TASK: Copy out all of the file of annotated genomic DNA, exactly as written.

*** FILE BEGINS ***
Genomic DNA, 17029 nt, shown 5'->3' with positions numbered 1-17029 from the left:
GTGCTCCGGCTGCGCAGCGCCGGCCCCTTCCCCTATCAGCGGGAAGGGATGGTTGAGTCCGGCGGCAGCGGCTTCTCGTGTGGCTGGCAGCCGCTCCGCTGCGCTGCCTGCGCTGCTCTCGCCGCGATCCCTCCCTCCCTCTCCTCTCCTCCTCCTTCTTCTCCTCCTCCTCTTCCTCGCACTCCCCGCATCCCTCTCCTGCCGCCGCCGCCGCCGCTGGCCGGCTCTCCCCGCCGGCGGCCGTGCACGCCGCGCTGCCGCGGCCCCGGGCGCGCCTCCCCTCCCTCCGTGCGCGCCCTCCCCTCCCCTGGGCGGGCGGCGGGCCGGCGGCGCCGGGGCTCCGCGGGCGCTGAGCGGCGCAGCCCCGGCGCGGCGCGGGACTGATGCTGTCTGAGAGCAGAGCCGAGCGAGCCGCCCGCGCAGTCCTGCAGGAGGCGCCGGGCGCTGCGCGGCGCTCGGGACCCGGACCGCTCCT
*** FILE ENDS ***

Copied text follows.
Genomic DNA, 17029 nt, shown 5'->3' with positions numbered 1-17029 from the left:
GTGCTCCGGCTGCGCAGCGCCGGCCCCTTCCCCTATCAGCGGGAAGGGATGGTTGAGTCCGGCGGCAGCGGCTTCTCGTGTGGCTGGCAGCCGCTCCGCTGCGCTGCCTGCGCTGCTCTCGCCGCGATCCCTCCCTCCCTCTCCTCTCCTCCTCCTTCTTCTCCTCCTCCTCTTCCTCGCACTCCCCGCATCCCTCTCCTGCCGCCGCCGCCGCCGCTGGCCGGCTCTCCCCGCCGGCGGCCGTGCACGCCGCGCTGCCGCGGCCCCGGGCGCGCCTCCCCTCCCTCCGTGCGCGCCCTCCCCTCCCCTGGGCGGGCGGCGGGCCGGCGGCGCCGGGGCTCCGCGGGCGCTGAGCGGCGCAGCCCCGGCGCGGCGCGGGACTGATGCTGTCTGAGAGCAGAGCCGAGCGAGCCGCCCGCGCAGTCCTGCAGGAGGCGCCGGGCGCTGCGCGGCGCTCGGGACCCGGACCGCTCCT